The composition comprising the mixture of compounds (I), (II) and (III) will typically be present in a coating composition in an amount of from 0.5 to 5.0% by weight, preferably from 1.5 to 5.0%, and most preferably from 1.5 to 3.0% by weight, based on the total nonvolatile weight of the coating composition.
The mixture of compounds (I), (II) and (III) may be incorporated into finished coating compositions by conventional mixing techniques using mixing equipment such as a mechanical mixer, a cowles blade, and the like. Although the additives may be added during the manufacturing process or subsequently to a finished coating, those skilled in the art will appreciate that in a most preferred embodiment, the additives will be added post grind during the manufacturing process. Although the mixture of compounds (I) (II) and (III) may be used in single or two component systems, use in two-component systems is preferred, particularly where the mixture of compounds (I), (II) and (III) is placed in the resin component of a two component system.
Finally, although a variety of packaging options are suitable for containing the coating compositions of the invention, it is most preferred that coating compositions containing the mixture of compounds (I), (II) and (III) be packaged in epoxy or phenolic lined cans. Packaging in such containers has been found to ensure the retention of optimum adhesion characteristics.
The mixture of compounds (I), (II) and (III) when used in coating compositions provides improved adhesion of the coating composition to bare untreated metal substrates, including aluminum and galvanized steel substrates.
Coating compositions of the invention comprising the mixture of compounds (I) (II) and (III) may comprise any of the film-forming components used in the refinish coatings industry. Such coating compositions may rely on air dry lacquer film formation, film formation via chemical crosslinking, or a combination thereof. Thermosetting films produced by chemical crosslinking are most preferred.
Thermosetting coatings of the invention will comprise at least one film-forming polymer and at least one crosslinking agent. The film-forming polymer will comprise one or more functional groups reactive with one or more functional groups on the crosslinking agent. Examples of functional group combinations useful for the production of crosslinked coatings include, but are not limited to, active-hydrogen and isocyanate, epoxide and carboxylic acid, hydroxyl/carboxylic acid and/or urea-formaldehyde/melamine-formaldehyde, epoxide and amine, and the like.
Although the film-forming polymer may contain any functional group reactive with the functional group present on the crosslinking agent, preferably the functional group present on the film-forming polymer is at least one functional group selected from the group consisting of hydroxyl, amine, carboxylic acid, epoxy and mixtures thereof. Especially preferred functional groups for use on the film-forming polymer are hydroxyl groups and amine groups, with hydroxyl groups being most preferred.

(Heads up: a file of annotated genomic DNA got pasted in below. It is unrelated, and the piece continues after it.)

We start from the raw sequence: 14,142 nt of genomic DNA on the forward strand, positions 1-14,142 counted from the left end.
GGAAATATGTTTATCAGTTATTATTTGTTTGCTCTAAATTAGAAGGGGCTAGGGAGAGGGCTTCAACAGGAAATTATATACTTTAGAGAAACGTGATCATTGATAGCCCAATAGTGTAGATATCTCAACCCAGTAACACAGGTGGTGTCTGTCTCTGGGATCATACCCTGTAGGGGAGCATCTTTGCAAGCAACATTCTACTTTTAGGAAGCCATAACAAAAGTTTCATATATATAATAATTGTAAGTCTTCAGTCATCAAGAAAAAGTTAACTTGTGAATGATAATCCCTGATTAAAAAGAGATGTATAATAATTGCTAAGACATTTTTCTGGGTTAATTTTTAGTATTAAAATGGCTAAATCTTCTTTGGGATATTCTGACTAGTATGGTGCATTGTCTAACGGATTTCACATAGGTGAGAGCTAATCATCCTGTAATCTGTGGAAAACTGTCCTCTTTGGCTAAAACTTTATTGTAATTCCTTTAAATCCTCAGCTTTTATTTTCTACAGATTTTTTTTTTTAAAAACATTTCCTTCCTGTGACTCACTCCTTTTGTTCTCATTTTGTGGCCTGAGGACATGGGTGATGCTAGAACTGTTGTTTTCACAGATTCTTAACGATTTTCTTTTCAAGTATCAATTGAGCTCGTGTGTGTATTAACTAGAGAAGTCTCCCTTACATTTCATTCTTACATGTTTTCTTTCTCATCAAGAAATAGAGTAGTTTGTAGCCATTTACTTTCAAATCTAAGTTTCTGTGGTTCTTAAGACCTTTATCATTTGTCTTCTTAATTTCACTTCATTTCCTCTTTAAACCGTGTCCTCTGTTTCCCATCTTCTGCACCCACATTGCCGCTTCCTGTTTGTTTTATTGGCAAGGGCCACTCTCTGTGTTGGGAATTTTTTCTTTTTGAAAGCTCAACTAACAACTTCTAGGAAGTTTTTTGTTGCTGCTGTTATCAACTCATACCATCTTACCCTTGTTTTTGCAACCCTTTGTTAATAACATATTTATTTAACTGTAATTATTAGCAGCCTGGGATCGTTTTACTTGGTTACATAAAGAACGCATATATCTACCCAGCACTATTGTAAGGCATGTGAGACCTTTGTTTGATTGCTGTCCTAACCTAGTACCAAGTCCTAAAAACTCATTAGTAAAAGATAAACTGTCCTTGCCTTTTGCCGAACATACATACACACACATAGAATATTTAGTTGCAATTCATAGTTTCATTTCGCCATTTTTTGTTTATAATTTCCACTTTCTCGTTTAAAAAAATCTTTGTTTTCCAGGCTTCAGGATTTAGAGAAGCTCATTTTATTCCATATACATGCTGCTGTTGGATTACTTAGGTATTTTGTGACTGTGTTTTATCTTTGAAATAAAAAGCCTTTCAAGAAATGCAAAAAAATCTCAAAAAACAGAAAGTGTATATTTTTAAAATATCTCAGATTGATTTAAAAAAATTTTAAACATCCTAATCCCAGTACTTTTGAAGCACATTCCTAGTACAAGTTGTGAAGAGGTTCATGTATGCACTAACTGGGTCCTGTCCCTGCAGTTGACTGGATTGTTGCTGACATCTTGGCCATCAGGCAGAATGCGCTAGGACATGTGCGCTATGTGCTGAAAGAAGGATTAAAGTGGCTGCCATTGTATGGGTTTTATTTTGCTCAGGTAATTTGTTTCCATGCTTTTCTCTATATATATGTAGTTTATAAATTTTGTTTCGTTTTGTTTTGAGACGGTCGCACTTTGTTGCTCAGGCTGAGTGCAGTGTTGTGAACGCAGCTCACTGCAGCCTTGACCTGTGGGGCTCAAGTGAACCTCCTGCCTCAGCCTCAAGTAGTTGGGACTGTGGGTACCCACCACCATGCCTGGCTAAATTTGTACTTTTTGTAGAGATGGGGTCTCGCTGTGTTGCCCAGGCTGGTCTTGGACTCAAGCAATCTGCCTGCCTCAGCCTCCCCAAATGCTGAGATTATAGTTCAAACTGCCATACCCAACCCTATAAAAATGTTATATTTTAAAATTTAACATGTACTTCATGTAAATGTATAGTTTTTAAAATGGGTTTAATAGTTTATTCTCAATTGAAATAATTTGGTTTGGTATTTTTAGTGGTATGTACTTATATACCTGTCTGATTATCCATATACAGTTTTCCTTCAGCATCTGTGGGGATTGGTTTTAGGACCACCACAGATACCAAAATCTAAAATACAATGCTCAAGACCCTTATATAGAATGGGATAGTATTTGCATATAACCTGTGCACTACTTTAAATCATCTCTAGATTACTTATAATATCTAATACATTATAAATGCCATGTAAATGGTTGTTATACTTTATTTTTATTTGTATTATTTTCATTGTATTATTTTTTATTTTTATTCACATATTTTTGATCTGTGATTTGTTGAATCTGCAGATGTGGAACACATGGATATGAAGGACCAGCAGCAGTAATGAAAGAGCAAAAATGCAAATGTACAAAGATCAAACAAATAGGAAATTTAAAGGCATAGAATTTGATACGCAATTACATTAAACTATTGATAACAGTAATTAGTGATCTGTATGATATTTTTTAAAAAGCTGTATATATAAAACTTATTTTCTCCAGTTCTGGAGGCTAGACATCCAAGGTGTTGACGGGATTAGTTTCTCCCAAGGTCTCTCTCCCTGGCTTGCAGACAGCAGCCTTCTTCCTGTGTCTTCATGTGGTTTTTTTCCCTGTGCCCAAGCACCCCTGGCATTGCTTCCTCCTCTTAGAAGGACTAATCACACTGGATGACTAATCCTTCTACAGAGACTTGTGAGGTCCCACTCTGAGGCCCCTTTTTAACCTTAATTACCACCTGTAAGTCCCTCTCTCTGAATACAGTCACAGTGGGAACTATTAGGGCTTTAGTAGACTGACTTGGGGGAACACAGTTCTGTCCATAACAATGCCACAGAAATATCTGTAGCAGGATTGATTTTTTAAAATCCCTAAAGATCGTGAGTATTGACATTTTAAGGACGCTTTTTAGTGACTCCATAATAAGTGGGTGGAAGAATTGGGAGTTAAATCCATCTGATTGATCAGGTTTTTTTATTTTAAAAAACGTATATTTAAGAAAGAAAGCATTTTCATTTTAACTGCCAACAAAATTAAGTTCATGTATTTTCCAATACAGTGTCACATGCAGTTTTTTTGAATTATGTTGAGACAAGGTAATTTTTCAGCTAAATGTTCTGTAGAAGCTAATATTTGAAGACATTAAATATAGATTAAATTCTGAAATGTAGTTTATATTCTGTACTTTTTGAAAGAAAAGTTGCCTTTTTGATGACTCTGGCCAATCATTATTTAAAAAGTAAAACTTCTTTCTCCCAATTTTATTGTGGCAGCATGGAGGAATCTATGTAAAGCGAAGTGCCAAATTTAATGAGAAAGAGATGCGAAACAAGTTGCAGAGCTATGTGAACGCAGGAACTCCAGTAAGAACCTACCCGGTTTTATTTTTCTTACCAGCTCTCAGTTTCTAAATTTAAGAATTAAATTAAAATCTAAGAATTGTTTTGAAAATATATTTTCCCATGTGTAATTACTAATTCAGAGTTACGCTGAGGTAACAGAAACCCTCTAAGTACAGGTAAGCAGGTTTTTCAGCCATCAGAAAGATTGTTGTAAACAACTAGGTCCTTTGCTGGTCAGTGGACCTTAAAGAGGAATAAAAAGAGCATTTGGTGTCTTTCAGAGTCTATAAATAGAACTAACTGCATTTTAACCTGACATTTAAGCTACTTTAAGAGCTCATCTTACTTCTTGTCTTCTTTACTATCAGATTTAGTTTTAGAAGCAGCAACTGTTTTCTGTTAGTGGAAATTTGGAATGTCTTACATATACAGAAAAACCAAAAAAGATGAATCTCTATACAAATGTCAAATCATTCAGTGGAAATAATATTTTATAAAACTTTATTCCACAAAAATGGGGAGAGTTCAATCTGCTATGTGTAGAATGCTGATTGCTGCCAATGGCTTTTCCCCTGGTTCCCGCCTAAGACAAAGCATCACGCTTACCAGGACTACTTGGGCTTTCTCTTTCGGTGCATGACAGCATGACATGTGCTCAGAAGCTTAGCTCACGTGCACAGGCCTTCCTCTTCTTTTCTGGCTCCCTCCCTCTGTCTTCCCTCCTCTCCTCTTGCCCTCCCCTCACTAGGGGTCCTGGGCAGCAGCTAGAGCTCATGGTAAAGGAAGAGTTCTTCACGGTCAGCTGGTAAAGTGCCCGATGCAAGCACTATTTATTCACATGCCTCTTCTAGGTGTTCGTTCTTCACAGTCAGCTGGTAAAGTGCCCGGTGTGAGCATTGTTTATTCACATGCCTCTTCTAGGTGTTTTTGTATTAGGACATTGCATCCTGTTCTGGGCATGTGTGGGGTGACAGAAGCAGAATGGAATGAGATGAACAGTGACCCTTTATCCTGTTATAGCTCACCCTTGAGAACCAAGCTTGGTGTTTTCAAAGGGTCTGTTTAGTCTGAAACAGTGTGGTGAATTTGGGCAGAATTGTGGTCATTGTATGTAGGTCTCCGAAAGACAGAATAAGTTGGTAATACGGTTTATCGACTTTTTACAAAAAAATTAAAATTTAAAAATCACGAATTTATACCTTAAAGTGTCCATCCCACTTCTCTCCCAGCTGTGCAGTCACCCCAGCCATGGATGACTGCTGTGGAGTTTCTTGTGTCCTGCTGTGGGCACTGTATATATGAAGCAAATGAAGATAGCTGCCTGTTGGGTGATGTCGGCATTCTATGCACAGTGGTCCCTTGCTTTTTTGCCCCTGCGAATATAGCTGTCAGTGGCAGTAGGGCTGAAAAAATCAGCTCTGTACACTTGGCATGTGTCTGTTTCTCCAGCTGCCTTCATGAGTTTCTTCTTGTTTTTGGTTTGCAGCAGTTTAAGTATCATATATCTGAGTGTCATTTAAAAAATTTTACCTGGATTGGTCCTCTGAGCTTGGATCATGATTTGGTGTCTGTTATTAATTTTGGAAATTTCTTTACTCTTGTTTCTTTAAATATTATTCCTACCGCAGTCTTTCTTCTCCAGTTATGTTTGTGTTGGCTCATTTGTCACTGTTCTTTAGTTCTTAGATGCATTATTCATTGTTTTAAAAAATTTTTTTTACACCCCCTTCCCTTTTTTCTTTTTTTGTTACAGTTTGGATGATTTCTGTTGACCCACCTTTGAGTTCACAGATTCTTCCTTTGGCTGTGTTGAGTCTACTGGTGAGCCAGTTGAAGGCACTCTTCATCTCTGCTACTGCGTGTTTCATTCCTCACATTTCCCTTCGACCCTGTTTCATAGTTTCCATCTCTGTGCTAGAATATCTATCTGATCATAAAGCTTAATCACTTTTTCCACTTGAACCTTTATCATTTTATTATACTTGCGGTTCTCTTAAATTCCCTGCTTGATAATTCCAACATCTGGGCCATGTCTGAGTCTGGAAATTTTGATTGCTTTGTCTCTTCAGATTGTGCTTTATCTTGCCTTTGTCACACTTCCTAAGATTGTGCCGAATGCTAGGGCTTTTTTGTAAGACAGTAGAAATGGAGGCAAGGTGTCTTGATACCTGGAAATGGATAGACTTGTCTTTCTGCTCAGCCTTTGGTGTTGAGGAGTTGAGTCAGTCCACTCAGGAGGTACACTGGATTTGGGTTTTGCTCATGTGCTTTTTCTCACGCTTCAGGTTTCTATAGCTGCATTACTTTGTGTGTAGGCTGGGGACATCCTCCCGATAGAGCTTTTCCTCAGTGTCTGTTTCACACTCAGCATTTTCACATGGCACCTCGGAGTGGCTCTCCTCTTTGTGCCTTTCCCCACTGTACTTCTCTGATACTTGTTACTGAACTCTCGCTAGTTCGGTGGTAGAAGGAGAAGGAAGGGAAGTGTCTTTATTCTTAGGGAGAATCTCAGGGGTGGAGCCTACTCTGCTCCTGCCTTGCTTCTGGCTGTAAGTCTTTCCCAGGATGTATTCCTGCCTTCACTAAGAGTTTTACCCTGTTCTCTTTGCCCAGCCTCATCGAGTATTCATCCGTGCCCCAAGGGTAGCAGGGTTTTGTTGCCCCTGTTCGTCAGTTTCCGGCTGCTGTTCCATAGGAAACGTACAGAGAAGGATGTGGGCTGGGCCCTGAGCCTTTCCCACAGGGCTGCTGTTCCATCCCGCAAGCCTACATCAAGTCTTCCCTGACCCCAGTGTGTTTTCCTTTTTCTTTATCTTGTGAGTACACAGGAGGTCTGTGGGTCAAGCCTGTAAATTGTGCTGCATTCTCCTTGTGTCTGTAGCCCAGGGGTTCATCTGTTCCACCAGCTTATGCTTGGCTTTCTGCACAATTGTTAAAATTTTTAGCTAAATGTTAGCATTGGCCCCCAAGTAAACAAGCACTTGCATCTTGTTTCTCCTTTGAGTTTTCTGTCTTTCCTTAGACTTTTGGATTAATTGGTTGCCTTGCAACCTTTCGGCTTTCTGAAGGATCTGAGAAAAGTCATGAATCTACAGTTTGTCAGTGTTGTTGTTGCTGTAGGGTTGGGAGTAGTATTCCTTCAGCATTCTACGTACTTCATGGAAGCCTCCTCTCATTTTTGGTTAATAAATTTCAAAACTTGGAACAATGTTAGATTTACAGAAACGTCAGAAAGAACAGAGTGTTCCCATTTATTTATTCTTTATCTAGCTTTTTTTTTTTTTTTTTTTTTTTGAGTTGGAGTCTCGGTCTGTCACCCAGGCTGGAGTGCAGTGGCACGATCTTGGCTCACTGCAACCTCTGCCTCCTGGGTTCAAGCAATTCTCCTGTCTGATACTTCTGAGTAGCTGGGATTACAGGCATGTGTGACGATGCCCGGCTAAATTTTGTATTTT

Examples of suitable film-forming polymers are acrylic polymers, polyurethane polymers, polyesters, alkyds, polyamides, epoxy group containing polymers, and the like.
Particularly preferred film forming polymers will be difunctional, generally having an average functionality of about two to eight, preferably about two to four. These compounds generally have a number average molecular weight of from about 400 to about 10,000, preferably from 400 to about 8,000. However, it is also possible to use low molecular weight compounds having molecular weights below 400. The only requirement is that the compounds used as film-forming polymers not be volatile under the heating conditions, if any, used to cure the compositions.
More preferred compounds containing reactive hydrogen groups are the known polyester polyols, polyether polyols, polyhydroxyl polyacrylates, polycarbonates containing hydroxyl groups, and mixtures thereof. In addition to these preferred polyhydroxyl compounds, it is also possible to use polyhydroxy polyacetals, polyhydroxy polyester amides, polythioether containing termninal hydroxyl groups or sulphydryl groups or at least difunctional compounds containing amino groups, thiol groups or carboxy groups. Mixtures of the compounds containing reactive hydrogen groups may also be used.
In a most preferred embodiment of the invention, the film forming polymer reactable with the crosslinking agent is an acrylic resin, which may be a polymer or oligomer. The acrylic polymer or oligomer preferably has a number average molecular weight of 500 to 1,000,000, and more preferably of 1000 to 20,000. Acrylic polymers and oligomers are well-known in the art, and can be prepared from monomers such as methyl acrylate, acrylic acid, methacrylic acid, methyl methacrylate, butyl methacrylate, cyclohexyl methacrylate, and the like. The active hydrogen functional group, e.g., hydroxyl, can be incorporated into the ester portion of the acrylic monomer. For example, hydroxy-functional acrylic monomers that can be used to form such resins include hydroxyethyl acrylate, hydroxybutyl acrylate, hydroxybutyl methacrylate, hydroxypropyl acrylate, and the like. Amino-functional acrylic monomers would include t-butylaminoethyl methacrylate and t-butylamino-ethylacrylate. Other acrylic monomers having active hydrogen functional groups in the ester portion of the monomer are also within the skill of the art.